dumbbell theory

01 May 2021 06:31 - 01 May 2021 07:18

    • Accordingly, it seems to me that there is something wrong with most dumbbell distinctions: those divisions appear to be so simple and clear that they seem to be all that you need—and that satisfaction tempts you to stop. Yet most of the novel ideas in this book came from finding that two parts are rarely enough—and eventually my rule became: when thinking about psychology, one never should start with less than three hypotheses!
    • Why do people find it so hard to classify things into more than two kinds? Could this be because our languages don’t come with verbs for speaking about trividing things? We all are good at ‘comparing’ pairs of things, and making lists of their differences—but few of us ever develop good ways to talk or to think about trifferences—that is, about relationships among triplets of things. Could this be because our brains don’t come equipped with adequate, built-in techniques for this?
    • ...we'll need to being with some way or ways to divide an entire mind into parts–-and our everyday folk-psychology abounds with ideas about dividing the fhucntions of minds into pairs like these:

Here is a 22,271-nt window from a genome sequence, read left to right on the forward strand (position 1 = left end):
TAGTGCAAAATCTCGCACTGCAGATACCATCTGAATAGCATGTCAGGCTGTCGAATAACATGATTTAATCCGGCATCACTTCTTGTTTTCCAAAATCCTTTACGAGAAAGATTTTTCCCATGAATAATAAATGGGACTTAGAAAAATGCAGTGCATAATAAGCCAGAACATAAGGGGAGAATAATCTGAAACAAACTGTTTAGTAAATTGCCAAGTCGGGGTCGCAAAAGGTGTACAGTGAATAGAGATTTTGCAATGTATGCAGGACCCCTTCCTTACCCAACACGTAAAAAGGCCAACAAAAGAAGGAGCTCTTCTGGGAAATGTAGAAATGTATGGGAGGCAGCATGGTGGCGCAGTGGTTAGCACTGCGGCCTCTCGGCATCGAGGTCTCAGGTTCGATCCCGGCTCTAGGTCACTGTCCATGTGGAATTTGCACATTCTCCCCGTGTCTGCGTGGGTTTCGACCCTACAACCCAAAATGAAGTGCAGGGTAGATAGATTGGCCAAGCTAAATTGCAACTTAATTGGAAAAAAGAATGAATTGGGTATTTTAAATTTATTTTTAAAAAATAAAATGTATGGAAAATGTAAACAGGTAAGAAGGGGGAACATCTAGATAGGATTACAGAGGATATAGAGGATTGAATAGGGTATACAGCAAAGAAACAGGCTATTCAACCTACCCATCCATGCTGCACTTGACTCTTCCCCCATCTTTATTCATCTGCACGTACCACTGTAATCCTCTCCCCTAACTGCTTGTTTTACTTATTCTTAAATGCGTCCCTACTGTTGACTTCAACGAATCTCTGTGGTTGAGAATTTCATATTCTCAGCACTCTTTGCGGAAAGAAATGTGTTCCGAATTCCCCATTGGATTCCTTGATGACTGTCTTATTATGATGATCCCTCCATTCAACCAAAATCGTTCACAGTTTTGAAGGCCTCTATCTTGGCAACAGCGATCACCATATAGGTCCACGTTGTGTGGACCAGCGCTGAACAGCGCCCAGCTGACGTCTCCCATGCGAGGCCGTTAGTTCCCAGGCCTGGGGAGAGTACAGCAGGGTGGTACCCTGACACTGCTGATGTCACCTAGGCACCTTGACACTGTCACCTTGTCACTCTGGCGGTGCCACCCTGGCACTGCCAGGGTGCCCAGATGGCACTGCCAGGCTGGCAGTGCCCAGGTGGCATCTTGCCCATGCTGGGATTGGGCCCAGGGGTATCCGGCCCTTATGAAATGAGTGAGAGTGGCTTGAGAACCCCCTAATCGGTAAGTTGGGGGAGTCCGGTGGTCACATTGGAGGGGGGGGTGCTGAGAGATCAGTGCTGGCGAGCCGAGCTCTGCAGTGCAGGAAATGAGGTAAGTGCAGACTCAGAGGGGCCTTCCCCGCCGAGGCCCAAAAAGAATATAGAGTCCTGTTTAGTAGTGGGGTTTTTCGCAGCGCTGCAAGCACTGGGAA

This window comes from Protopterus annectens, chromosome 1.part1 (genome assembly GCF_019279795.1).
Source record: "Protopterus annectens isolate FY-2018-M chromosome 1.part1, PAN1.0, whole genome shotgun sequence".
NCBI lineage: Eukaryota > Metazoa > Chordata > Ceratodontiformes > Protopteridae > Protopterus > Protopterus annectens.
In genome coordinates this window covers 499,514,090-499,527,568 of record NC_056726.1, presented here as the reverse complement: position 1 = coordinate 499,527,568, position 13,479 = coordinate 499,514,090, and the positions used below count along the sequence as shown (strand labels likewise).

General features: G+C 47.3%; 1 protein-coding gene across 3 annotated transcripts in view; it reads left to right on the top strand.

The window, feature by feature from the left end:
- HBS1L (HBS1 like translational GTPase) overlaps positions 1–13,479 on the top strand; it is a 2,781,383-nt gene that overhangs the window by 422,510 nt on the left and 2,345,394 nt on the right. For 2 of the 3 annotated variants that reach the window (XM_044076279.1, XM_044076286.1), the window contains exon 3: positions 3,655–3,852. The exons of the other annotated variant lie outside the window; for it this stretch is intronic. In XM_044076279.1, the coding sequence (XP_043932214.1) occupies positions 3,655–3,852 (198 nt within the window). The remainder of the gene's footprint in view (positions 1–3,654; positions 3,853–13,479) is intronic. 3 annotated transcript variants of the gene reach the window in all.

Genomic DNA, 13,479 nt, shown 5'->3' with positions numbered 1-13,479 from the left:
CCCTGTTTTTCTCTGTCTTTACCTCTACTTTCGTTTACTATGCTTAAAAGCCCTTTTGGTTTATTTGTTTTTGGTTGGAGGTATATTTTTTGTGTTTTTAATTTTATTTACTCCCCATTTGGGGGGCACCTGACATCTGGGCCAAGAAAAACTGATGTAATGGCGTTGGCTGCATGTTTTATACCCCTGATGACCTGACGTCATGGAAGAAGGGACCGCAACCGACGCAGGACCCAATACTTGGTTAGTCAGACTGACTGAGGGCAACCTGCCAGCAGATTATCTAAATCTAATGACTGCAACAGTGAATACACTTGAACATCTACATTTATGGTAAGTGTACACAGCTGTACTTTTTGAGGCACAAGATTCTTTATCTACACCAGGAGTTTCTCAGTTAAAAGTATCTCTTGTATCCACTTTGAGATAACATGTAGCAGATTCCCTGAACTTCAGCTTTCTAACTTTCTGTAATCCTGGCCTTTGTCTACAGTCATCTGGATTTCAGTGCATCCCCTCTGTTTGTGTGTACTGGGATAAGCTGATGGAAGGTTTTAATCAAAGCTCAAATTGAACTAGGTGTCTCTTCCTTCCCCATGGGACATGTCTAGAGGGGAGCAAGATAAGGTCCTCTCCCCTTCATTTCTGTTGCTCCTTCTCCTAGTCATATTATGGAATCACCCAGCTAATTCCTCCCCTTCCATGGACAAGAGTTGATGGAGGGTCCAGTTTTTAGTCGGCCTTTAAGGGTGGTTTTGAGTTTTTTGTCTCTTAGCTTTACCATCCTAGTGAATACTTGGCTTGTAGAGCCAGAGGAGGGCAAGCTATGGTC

• Conscious vs. Unconscious
      • Premeditated vs. Impulsive
      • Deliberate vs. Spontaneous
      • Intentional vs. Involuntary
      • Cognitive vs. Subcognitive
    • Discussion
      • To rephrase Minsky's insight: we are really good at creating dichotomies, possibly because our brains have innate machinery for doing comparisons of two things. This leads us to reify the two sides of the dichotomy and ignore more complex structure. This might be fine for folk psychology, or for humanistic psychology (where setting up contrasts and comparisons is something of an art form), but is inadequate to reverse-engineering or designing a working mind.